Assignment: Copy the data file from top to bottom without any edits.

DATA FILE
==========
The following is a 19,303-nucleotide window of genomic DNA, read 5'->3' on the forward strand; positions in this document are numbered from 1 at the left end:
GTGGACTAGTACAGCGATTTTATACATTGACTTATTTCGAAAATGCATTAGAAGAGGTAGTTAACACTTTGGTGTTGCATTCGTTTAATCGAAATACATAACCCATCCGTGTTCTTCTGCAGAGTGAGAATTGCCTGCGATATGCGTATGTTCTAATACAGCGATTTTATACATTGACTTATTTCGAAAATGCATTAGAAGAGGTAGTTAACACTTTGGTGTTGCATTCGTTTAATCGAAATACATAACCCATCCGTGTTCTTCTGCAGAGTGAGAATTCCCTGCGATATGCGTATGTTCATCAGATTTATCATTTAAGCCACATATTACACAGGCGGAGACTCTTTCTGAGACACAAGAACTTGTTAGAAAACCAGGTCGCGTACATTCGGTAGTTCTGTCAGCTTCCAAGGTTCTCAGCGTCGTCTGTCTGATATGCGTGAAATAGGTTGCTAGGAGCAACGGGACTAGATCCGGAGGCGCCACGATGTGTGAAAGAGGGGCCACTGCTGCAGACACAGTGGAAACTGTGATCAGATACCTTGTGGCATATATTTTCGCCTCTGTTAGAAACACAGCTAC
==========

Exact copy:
The following is a 19,303-nucleotide window of genomic DNA, read 5'->3' on the forward strand; positions in this document are numbered from 1 at the left end:
GTGGACTAGTACAGCGATTTTATACATTGACTTATTTCGAAAATGCATTAGAAGAGGTAGTTAACACTTTGGTGTTGCATTCGTTTAATCGAAATACATAACCCATCCGTGTTCTTCTGCAGAGTGAGAATTGCCTGCGATATGCGTATGTTCTAATACAGCGATTTTATACATTGACTTATTTCGAAAATGCATTAGAAGAGGTAGTTAACACTTTGGTGTTGCATTCGTTTAATCGAAATACATAACCCATCCGTGTTCTTCTGCAGAGTGAGAATTCCCTGCGATATGCGTATGTTCATCAGATTTATCATTTAAGCCACATATTACACAGGCGGAGACTCTTTCTGAGACACAAGAACTTGTTAGAAAACCAGGTCGCGTACATTCGGTAGTTCTGTCAGCTTCCAAGGTTCTCAGCGTCGTCTGTCTGATATGCGTGAAATAGGTTGCTAGGAGCAACGGGACTAGATCCGGAGGCGCCACGATGTGTGAAAGAGGGGCCACTGCTGCAGACACAGTGGAAACTGTGATCAGATACCTTGTGGCATATATTTTCGCCTCTGTTAGAAACACAGCTAC